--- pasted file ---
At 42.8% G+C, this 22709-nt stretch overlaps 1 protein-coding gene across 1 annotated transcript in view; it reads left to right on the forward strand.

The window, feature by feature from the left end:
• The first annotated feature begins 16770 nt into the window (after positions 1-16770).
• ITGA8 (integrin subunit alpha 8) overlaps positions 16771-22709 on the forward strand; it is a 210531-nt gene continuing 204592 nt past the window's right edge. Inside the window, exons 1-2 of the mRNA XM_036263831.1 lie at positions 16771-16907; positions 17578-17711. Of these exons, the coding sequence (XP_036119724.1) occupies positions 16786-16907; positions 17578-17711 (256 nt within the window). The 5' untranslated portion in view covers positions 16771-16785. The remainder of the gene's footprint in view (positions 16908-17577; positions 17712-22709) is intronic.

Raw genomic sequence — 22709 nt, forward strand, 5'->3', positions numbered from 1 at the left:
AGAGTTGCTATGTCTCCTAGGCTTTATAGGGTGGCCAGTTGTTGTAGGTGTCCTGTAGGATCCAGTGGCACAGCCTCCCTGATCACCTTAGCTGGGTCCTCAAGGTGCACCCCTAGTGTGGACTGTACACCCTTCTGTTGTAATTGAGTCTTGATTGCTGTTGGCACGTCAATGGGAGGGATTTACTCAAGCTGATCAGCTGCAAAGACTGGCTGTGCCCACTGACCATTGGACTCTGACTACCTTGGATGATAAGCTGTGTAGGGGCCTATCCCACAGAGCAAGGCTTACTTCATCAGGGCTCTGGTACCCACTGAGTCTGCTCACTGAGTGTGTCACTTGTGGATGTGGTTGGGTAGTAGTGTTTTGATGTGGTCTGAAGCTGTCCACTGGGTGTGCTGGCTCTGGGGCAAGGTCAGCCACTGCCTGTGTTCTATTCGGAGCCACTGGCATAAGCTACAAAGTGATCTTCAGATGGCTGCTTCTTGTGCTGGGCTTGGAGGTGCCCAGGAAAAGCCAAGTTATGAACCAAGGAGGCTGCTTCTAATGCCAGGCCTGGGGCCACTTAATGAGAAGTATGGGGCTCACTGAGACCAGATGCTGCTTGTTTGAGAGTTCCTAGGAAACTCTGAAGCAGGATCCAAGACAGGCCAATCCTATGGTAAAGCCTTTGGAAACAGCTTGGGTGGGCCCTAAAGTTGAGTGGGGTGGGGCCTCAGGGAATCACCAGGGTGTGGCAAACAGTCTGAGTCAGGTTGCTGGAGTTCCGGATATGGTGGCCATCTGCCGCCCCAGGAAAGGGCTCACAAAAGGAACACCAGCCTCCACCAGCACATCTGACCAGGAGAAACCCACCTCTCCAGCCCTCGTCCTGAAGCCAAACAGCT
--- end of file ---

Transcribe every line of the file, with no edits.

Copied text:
At 42.8% G+C, this 22709-nt stretch overlaps 1 protein-coding gene across 1 annotated transcript in view; it reads left to right on the forward strand.

The window, feature by feature from the left end:
• The first annotated feature begins 16770 nt into the window (after positions 1-16770).
• ITGA8 (integrin subunit alpha 8) overlaps positions 16771-22709 on the forward strand; it is a 210531-nt gene continuing 204592 nt past the window's right edge. Inside the window, exons 1-2 of the mRNA XM_036263831.1 lie at positions 16771-16907; positions 17578-17711. Of these exons, the coding sequence (XP_036119724.1) occupies positions 16786-16907; positions 17578-17711 (256 nt within the window). The 5' untranslated portion in view covers positions 16771-16785. The remainder of the gene's footprint in view (positions 16908-17577; positions 17712-22709) is intronic.

Raw genomic sequence — 22709 nt, forward strand, 5'->3', positions numbered from 1 at the left:
AGAGTTGCTATGTCTCCTAGGCTTTATAGGGTGGCCAGTTGTTGTAGGTGTCCTGTAGGATCCAGTGGCACAGCCTCCCTGATCACCTTAGCTGGGTCCTCAAGGTGCACCCCTAGTGTGGACTGTACACCCTTCTGTTGTAATTGAGTCTTGATTGCTGTTGGCACGTCAATGGGAGGGATTTACTCAAGCTGATCAGCTGCAAAGACTGGCTGTGCCCACTGACCATTGGACTCTGACTACCTTGGATGATAAGCTGTGTAGGGGCCTATCCCACAGAGCAAGGCTTACTTCATCAGGGCTCTGGTACCCACTGAGTCTGCTCACTGAGTGTGTCACTTGTGGATGTGGTTGGGTAGTAGTGTTTTGATGTGGTCTGAAGCTGTCCACTGGGTGTGCTGGCTCTGGGGCAAGGTCAGCCACTGCCTGTGTTCTATTCGGAGCCACTGGCATAAGCTACAAAGTGATCTTCAGATGGCTGCTTCTTGTGCTGGGCTTGGAGGTGCCCAGGAAAAGCCAAGTTATGAACCAAGGAGGCTGCTTCTAATGCCAGGCCTGGGGCCACTTAATGAGAAGTATGGGGCTCACTGAGACCAGATGCTGCTTGTTTGAGAGTTCCTAGGAAACTCTGAAGCAGGATCCAAGACAGGCCAATCCTATGGTAAAGCCTTTGGAAACAGCTTGGGTGGGCCCTAAAGTTGAGTGGGGTGGGGCCTCAGGGAATCACCAGGGTGTGGCAAACAGTCTGAGTCAGGTTGCTGGAGTTCCGGATATGGTGGCCATCTGCCGCCCCAGGAAAGGGCTCACAAAAGGAACACCAGCCTCCACCAGCACATCTGACCAGGAGAAACCCACCTCTCCAGCCCTCGTCCTGAAGCCAAACAGCT